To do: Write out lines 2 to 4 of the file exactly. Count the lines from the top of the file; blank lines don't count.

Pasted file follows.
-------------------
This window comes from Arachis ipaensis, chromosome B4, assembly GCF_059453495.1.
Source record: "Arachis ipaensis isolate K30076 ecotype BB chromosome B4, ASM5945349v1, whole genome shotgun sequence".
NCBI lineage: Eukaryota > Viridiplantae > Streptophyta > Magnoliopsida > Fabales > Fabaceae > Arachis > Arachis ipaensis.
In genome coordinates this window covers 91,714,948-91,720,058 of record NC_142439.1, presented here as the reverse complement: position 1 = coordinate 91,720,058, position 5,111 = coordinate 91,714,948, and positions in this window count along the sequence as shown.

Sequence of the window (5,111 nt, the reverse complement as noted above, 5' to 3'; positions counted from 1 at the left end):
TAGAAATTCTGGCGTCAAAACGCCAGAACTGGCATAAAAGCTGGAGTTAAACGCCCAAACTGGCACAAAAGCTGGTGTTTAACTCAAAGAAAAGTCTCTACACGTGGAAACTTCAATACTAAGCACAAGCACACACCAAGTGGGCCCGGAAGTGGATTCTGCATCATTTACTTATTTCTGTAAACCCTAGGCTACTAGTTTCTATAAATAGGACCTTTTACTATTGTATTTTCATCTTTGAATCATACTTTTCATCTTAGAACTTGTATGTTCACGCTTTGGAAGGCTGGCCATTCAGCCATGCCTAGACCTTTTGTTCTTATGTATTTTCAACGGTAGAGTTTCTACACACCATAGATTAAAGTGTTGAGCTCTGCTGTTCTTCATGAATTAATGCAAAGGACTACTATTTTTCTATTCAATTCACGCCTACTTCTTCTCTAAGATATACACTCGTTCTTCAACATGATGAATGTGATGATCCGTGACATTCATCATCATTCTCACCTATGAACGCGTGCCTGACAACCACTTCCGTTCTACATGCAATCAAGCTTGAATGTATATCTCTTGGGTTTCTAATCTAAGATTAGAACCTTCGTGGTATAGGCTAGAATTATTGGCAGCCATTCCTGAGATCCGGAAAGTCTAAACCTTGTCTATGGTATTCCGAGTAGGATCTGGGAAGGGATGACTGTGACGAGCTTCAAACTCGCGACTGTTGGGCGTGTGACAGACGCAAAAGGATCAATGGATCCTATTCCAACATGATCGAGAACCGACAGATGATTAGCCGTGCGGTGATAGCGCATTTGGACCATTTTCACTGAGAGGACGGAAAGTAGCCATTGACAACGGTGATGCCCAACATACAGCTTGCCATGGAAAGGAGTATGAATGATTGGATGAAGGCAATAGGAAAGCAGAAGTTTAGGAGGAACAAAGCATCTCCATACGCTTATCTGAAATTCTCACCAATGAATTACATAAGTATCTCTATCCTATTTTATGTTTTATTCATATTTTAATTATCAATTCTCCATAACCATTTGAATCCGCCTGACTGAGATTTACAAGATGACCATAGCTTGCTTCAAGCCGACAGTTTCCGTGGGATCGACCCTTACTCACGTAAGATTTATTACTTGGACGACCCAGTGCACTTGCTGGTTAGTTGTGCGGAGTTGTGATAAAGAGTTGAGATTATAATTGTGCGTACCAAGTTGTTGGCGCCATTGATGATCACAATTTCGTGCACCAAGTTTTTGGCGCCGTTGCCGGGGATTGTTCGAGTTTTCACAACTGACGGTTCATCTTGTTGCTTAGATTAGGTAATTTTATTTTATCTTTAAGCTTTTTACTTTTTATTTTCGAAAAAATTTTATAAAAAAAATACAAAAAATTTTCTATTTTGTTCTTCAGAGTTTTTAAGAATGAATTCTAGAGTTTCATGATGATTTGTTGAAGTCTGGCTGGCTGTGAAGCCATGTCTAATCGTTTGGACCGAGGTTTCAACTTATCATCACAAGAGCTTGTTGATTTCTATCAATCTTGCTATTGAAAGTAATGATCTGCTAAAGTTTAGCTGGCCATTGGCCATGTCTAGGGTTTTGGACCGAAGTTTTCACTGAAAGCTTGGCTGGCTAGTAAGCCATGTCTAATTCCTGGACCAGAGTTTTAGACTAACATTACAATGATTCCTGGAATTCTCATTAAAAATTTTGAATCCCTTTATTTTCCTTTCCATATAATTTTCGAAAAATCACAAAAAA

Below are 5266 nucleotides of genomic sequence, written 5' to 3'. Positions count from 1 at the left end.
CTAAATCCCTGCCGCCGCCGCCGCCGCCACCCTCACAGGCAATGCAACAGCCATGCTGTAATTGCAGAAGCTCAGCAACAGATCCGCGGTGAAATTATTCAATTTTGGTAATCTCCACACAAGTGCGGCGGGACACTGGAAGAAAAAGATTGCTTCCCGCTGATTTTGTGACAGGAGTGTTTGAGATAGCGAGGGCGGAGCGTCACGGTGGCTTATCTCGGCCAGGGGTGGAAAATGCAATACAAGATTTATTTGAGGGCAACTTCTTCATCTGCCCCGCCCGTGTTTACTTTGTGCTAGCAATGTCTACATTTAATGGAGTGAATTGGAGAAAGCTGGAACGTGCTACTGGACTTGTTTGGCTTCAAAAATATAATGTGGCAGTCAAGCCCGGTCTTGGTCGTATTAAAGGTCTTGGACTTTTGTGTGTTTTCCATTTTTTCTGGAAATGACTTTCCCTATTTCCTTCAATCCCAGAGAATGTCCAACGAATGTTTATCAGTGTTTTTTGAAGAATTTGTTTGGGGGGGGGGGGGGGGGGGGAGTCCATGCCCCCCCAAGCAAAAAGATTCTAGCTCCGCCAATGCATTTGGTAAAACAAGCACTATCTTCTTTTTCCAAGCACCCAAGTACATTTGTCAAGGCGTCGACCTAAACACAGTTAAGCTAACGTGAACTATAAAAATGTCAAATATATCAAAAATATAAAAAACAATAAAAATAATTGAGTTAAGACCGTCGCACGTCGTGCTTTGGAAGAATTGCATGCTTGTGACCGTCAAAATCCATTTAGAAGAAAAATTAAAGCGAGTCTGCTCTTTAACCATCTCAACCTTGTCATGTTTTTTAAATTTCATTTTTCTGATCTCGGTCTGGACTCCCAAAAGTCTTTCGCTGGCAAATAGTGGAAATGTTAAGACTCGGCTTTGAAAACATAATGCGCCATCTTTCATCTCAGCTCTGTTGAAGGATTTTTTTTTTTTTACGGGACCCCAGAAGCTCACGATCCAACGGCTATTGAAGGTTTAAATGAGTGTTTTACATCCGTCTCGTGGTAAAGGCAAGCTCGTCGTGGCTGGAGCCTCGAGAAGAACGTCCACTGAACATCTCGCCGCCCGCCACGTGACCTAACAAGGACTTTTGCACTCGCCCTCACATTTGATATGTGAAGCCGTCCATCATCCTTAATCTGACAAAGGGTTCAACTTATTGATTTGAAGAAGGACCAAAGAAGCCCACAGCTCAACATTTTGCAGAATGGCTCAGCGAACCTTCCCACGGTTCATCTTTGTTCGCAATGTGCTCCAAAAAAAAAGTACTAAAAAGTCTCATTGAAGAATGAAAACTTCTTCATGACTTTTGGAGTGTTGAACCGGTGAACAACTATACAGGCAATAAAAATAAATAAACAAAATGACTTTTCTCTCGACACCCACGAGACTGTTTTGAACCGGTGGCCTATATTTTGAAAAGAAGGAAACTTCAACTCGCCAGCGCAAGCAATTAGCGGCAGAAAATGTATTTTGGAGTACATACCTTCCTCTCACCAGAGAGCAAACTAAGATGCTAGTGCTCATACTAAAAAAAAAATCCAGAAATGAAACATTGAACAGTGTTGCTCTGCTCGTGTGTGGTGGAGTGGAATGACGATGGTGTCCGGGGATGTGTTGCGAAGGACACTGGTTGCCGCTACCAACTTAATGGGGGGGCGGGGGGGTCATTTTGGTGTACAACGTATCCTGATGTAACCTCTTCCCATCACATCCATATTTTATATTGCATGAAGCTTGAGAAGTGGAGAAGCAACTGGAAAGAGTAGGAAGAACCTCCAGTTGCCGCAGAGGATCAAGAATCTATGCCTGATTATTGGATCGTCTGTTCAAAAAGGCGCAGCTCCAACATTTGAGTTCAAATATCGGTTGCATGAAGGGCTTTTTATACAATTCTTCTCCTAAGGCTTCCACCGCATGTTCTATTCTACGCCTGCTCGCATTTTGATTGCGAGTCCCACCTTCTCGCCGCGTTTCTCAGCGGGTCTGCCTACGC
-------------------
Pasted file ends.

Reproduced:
Source record: "Arachis ipaensis isolate K30076 ecotype BB chromosome B4, ASM5945349v1, whole genome shotgun sequence".
NCBI lineage: Eukaryota > Viridiplantae > Streptophyta > Magnoliopsida > Fabales > Fabaceae > Arachis > Arachis ipaensis.
In genome coordinates this window covers 91,714,948-91,720,058 of record NC_142439.1, presented here as the reverse complement: position 1 = coordinate 91,720,058, position 5,111 = coordinate 91,714,948, and positions in this window count along the sequence as shown.